In the 18 months since its launch by NASA, the Galaxy Evolution Explorer (GALEX) ultraviolet space telescope has discovered a wealth of objects in the sky, from flaring dwarf stars to space debris streaking through the telescope's field of view.
Image: The star GJ 3685A just happened to be in the Galaxy Evolution Explorer's field of view while the telescope was busy observing galaxies. The seemingly serene star suddenly exploded once, then even more intensely a second time, pouring out in total about one million times more energy than a typical flare from our Sun. The second blast of light constituted an increase in brightness by a factor of at least 10,000.
Photo courtesy of NASA/JPL-Caltech.
"We had no idea that the ultraviolet sky would be filled with so many things that go bump in the night," said Barry Welsh, a researcher at the University of California, Berkeley's Space Sciences Laboratory and co-discoverer of some of the flares. "All of these objects are a bonus to astronomers, since the observations come free when the telescope is aimed at distant galaxies."
The telescope, launched April 28, 2003, was originally designed to spot galaxies in an attempt to map the history and evolution of the universe up to 80 percent of the way back to the Big Bang. In addition, however, it has repeatedly witnessed a sky flickering with ultraviolet flares, bursts and fast-moving streaks. While the flares and bursts are from different types of stars, the streaks are asteroids, satellites or possibly space debris floating across the telescope's field of view.
The findings have led astronomers to conclude that the ultraviolet sky, once thought to be a quiet backdrop for viewing galaxies, is, in fact, a rather festive place.
"I was surprised by how often we have observed stellar flares and by the amazing size of some of them," said GALEX principal investigator Chris Martin of the California Institute of Technology in Pasadena. "Nature rarely disappoints us."
One such flare flashed from the star GJ 3685A at 2 p.m. Pacific time on April 24, 2004, nearly overloading GALEX's detectors when the star abruptly brightened by a factor of at least 10,000. After the excitement was over, astronomers realized that they had just recorded a giant star eruption, or flare, about 1 million times more energetic than those from our sun.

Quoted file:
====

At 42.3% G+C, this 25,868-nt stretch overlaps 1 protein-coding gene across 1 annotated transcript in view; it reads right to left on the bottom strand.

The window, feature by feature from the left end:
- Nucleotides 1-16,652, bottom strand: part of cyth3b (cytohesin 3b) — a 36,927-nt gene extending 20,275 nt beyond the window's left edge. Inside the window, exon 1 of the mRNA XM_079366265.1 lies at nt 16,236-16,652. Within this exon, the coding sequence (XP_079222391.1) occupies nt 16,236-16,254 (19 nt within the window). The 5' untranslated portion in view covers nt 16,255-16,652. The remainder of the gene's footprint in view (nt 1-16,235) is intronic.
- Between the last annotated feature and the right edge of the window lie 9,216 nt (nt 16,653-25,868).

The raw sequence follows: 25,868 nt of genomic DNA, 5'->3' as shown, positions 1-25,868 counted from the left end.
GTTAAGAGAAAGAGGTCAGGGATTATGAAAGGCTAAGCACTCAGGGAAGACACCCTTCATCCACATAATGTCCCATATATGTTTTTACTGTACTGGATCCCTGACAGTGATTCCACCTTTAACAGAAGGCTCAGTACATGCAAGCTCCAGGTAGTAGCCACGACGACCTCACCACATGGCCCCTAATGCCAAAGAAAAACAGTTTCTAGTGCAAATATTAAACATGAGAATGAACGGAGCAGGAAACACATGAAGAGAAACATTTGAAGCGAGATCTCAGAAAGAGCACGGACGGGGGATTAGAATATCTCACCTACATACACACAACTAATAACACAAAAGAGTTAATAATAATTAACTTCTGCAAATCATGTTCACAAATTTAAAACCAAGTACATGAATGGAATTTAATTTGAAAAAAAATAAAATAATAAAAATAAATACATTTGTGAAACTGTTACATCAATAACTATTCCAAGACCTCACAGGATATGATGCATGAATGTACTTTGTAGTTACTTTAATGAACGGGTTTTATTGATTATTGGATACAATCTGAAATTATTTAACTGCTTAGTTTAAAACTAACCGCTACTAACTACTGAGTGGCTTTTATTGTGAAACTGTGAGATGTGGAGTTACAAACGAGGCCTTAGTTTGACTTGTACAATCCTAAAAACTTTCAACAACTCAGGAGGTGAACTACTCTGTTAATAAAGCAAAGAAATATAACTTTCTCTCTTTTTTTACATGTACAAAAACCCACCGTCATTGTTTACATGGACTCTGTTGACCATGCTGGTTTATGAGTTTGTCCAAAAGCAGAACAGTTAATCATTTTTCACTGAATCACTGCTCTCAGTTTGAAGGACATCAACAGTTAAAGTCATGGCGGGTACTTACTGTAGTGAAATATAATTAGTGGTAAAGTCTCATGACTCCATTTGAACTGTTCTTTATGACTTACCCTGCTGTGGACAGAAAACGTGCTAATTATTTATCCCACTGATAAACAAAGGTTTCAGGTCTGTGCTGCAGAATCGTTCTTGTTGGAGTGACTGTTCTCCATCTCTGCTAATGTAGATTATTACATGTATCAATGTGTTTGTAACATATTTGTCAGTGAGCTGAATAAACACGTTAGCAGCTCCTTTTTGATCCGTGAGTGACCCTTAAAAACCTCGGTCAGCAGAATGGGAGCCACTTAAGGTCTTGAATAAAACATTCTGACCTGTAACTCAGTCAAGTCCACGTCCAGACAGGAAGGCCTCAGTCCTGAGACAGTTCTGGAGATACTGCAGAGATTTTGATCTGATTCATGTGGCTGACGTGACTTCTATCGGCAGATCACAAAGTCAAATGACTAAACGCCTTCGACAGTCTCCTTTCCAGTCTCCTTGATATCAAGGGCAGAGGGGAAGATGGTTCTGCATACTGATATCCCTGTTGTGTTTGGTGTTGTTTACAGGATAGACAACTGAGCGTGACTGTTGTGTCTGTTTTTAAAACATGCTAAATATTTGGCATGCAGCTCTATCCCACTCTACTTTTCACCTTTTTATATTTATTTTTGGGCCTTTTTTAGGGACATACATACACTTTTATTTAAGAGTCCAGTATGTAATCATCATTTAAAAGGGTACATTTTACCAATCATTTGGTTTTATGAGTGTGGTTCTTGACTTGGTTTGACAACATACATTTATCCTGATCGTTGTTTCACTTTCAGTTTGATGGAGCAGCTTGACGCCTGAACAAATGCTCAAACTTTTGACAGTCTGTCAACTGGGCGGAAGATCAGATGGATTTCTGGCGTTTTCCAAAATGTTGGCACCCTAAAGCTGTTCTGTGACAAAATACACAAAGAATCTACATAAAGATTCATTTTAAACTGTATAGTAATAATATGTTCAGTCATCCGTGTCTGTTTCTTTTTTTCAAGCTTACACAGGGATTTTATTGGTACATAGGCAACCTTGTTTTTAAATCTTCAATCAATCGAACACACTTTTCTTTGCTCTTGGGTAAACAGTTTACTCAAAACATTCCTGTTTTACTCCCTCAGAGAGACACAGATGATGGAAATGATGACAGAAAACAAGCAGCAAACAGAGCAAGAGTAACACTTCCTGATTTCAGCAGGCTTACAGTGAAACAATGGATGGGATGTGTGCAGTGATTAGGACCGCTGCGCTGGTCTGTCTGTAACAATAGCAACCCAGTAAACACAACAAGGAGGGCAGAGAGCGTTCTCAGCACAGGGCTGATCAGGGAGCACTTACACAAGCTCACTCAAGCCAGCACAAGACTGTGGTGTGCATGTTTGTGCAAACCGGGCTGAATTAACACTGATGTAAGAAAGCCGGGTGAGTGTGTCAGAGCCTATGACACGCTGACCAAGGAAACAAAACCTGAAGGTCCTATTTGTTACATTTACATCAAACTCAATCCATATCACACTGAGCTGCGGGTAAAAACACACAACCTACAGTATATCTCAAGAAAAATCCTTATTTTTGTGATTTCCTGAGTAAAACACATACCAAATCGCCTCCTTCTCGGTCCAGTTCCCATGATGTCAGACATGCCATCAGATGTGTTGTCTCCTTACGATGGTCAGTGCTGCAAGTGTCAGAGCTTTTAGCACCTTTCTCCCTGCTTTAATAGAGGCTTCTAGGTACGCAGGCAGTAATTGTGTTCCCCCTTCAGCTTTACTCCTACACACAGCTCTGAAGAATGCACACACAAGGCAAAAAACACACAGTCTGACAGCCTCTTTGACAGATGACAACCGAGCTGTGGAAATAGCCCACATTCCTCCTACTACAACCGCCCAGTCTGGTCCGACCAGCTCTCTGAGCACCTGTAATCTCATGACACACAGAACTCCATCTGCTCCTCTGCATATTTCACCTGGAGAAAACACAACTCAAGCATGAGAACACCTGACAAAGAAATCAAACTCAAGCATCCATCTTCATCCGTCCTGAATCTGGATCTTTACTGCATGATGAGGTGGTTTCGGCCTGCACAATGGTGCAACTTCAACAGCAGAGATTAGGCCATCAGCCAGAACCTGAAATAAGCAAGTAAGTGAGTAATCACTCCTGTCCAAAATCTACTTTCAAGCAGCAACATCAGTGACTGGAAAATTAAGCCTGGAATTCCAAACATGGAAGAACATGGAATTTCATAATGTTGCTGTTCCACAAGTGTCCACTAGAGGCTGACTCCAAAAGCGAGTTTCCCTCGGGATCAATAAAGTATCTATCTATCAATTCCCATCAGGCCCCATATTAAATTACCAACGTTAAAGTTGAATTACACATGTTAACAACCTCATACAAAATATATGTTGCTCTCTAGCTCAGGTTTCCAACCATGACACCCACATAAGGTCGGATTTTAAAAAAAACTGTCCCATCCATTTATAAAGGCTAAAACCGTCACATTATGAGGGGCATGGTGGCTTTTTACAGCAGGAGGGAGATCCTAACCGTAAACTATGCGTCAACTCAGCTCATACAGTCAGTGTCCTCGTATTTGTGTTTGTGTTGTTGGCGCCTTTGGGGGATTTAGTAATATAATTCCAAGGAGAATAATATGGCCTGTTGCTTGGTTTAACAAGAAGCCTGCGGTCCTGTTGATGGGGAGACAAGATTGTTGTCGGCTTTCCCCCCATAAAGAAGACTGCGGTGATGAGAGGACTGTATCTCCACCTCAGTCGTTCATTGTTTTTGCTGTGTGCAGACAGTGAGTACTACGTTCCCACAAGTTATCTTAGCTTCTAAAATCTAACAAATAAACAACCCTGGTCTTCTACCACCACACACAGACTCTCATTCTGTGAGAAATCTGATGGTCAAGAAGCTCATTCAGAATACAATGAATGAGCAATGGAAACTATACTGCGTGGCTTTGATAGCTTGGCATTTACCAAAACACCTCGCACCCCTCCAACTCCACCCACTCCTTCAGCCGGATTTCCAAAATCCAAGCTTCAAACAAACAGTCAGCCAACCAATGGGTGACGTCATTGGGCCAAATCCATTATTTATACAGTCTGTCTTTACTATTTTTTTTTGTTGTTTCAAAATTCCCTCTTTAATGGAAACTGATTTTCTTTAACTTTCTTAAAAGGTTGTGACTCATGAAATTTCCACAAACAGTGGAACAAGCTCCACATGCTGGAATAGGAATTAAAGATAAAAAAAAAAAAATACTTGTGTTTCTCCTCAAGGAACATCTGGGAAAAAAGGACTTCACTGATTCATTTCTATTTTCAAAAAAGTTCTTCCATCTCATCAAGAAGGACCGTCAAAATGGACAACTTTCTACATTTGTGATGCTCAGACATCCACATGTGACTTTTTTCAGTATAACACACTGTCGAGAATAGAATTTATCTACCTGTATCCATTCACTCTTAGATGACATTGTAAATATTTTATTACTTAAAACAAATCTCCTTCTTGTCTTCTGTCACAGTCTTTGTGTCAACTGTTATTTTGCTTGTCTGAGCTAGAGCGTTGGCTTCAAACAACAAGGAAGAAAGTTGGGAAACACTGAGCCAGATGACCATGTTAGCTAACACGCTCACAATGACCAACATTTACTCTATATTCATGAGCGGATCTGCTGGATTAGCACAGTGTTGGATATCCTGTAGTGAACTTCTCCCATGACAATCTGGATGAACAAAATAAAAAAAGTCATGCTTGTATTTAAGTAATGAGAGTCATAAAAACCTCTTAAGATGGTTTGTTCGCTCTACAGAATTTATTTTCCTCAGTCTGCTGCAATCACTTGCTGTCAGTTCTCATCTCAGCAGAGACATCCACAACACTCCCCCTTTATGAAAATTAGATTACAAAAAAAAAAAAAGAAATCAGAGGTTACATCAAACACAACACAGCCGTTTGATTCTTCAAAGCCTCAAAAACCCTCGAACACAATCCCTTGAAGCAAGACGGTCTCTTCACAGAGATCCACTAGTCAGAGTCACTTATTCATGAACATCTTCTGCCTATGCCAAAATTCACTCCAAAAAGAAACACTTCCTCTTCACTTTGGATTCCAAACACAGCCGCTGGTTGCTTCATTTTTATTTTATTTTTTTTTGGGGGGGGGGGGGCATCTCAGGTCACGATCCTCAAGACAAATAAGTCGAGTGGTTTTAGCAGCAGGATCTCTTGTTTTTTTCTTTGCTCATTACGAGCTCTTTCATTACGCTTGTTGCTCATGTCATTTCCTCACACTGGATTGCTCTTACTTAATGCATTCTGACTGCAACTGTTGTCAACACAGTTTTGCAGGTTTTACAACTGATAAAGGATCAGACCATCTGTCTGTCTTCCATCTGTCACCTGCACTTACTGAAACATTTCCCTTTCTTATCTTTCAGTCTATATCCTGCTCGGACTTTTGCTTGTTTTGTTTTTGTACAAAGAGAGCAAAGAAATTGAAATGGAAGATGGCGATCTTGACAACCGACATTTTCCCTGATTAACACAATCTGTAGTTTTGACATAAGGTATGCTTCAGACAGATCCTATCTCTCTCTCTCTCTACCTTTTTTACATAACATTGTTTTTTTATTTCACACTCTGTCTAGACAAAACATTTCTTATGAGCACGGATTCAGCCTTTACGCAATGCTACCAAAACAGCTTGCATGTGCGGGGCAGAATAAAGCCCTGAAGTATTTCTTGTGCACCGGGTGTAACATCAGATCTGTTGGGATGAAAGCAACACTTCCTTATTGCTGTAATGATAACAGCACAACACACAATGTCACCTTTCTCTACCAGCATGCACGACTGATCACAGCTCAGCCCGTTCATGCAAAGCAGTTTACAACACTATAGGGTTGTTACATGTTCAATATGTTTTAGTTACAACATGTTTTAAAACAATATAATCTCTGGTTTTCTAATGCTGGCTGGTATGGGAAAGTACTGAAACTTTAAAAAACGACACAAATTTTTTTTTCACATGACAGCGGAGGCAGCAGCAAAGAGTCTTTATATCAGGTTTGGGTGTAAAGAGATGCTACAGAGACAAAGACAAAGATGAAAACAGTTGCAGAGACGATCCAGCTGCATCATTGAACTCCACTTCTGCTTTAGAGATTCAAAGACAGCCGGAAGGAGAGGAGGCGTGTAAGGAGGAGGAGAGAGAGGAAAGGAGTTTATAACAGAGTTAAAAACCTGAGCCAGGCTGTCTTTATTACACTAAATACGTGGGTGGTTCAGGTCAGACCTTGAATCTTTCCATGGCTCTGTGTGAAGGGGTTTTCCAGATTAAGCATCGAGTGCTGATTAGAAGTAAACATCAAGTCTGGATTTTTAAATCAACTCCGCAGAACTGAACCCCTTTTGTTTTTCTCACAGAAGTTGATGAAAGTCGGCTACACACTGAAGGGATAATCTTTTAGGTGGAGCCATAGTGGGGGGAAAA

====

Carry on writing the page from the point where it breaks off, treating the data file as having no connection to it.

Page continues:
Welsh presented data on the GALEX flare observations and analysis today (Tuesday, May 31) at the 206th meeting of the American Astronomical Society in Minneapolis, Minn.
So far, GALEX has recorded 84 bonus astrophysical events occurring on flaring stars, binary stars called dwarf novae and pulsating stars, as well as countless pieces of space debris. These data are already being collected in public databases for others to study. For example, astronomers are using the new set of flare stars to test their flare theories.
GALEX is surveying the entire sky at ultraviolet wavelengths for clues to how the earliest galaxies evolved into mature galaxies like our own Milky Way. To detect these early, faint galaxies, the telescope was outfitted with specialized cameras that allow the arrival of each photon of ultraviolet light to be timed with a precision of about a microsecond.
"The telescope's detectors have provided an unprecedented time resolution of these astrophysical events," said Welsh. "Now, we can say what happens during each one-hundredth of a second of a flare event. That's better information than most video cameras have when they take slow motion shots of athletes."
A preliminary analysis of the enormous flare witnessed by GALEX around GJ 3685A - the largest ever recorded in ultraviolet light - shows that the mechanisms underlying these stellar eruptions may be more complex than previously believed. Evidence for both of the two most popular flare theories was found.
Flares are huge explosions of energy stemming from a single location on a star's surface. They happen regularly on many types of stars, though old, small "red dwarf" stars (so-called M dwarfs) like GJ 3685A tend to experience them more frequently and more dramatically. These stars, called flare stars, can erupt as often as every few hours, and with an intensity far greater than flares from our sun. One of the reasons astronomers study flare stars is to gain a better picture and history of flare events taking place on the sun.
"These stars have very strong magnetic fields, so they are prone to flaring," Welsh said. "But no one has the telescope time to watch them until they go off. We were really lucky to get this."
Welsh is mining the GALEX data to determine the rate of flaring in M dwarf flare stars, which may tell astronomers something about the evolution and behavior of stars like our own.
Caltech leads the Galaxy Evolution Explorer mission and is responsible for science operations and data analysis. NASA's Jet Propulsion Laboratory in Pasadena, Calif., manages the mission and built the science instrument. The mission was developed under NASA's Explorers Program managed by the Goddard Space Flight Center in Greenbelt, Md. South Korea and France are the international partners in the mission.
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